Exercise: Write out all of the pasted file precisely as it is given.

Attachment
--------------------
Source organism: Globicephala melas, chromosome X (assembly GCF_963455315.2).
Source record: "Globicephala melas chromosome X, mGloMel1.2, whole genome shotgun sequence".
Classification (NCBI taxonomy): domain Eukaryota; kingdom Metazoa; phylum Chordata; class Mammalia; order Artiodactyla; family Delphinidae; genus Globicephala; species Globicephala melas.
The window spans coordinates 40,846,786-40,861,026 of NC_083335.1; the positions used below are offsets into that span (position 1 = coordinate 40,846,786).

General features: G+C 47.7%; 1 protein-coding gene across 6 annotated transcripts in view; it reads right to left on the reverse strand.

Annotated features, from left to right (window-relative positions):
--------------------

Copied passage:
Source organism: Globicephala melas, chromosome X (assembly GCF_963455315.2).
Source record: "Globicephala melas chromosome X, mGloMel1.2, whole genome shotgun sequence".
Classification (NCBI taxonomy): domain Eukaryota; kingdom Metazoa; phylum Chordata; class Mammalia; order Artiodactyla; family Delphinidae; genus Globicephala; species Globicephala melas.
The window spans coordinates 40,846,786-40,861,026 of NC_083335.1; the positions used below are offsets into that span (position 1 = coordinate 40,846,786).

General features: G+C 47.7%; 1 protein-coding gene across 6 annotated transcripts in view; it reads right to left on the reverse strand.

Annotated features, from left to right (window-relative positions):